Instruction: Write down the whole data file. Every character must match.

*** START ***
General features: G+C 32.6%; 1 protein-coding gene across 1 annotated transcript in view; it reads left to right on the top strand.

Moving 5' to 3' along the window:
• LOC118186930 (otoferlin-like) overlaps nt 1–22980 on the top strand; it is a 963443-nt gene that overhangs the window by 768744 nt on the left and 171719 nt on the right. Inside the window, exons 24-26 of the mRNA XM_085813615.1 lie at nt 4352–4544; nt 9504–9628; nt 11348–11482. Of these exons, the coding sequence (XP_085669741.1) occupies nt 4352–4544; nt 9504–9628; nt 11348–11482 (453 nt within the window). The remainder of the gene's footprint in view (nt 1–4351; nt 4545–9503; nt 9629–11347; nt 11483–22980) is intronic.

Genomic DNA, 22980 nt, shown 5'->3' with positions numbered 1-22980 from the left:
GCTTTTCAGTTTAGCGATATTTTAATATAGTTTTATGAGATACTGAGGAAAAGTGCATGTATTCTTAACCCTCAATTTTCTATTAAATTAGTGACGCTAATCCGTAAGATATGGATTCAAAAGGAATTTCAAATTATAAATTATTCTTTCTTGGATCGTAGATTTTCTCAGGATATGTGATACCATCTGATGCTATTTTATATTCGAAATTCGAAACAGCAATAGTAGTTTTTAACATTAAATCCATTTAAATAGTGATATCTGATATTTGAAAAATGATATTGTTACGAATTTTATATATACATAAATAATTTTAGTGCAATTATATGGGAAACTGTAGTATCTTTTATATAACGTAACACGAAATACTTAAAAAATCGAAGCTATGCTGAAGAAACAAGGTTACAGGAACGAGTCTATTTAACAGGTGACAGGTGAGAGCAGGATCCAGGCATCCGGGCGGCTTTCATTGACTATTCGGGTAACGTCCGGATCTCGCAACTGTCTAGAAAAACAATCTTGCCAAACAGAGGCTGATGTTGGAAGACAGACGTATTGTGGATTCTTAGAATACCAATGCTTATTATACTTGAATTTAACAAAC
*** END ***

General features: G+C 32.6%; 1 protein-coding gene across 1 annotated transcript in view; it reads left to right on the top strand.

Moving 5' to 3' along the window:
• LOC118186930 (otoferlin-like) overlaps nt 1–22980 on the top strand; it is a 963443-nt gene that overhangs the window by 768744 nt on the left and 171719 nt on the right. Inside the window, exons 24-26 of the mRNA XM_085813615.1 lie at nt 4352–4544; nt 9504–9628; nt 11348–11482. Of these exons, the coding sequence (XP_085669741.1) occupies nt 4352–4544; nt 9504–9628; nt 11348–11482 (453 nt within the window). The remainder of the gene's footprint in view (nt 1–4351; nt 4545–9503; nt 9629–11347; nt 11483–22980) is intronic.

Genomic DNA, 22980 nt, shown 5'->3' with positions numbered 1-22980 from the left:
GCTTTTCAGTTTAGCGATATTTTAATATAGTTTTATGAGATACTGAGGAAAAGTGCATGTATTCTTAACCCTCAATTTTCTATTAAATTAGTGACGCTAATCCGTAAGATATGGATTCAAAAGGAATTTCAAATTATAAATTATTCTTTCTTGGATCGTAGATTTTCTCAGGATATGTGATACCATCTGATGCTATTTTATATTCGAAATTCGAAACAGCAATAGTAGTTTTTAACATTAAATCCATTTAAATAGTGATATCTGATATTTGAAAAATGATATTGTTACGAATTTTATATATACATAAATAATTTTAGTGCAATTATATGGGAAACTGTAGTATCTTTTATATAACGTAACACGAAATACTTAAAAAATCGAAGCTATGCTGAAGAAACAAGGTTACAGGAACGAGTCTATTTAACAGGTGACAGGTGAGAGCAGGATCCAGGCATCCGGGCGGCTTTCATTGACTATTCGGGTAACGTCCGGATCTCGCAACTGTCTAGAAAAACAATCTTGCCAAACAGAGGCTGATGTTGGAAGACAGACGTATTGTGGATTCTTAGAATACCAATGCTTATTATACTTGAATTTAACAAAC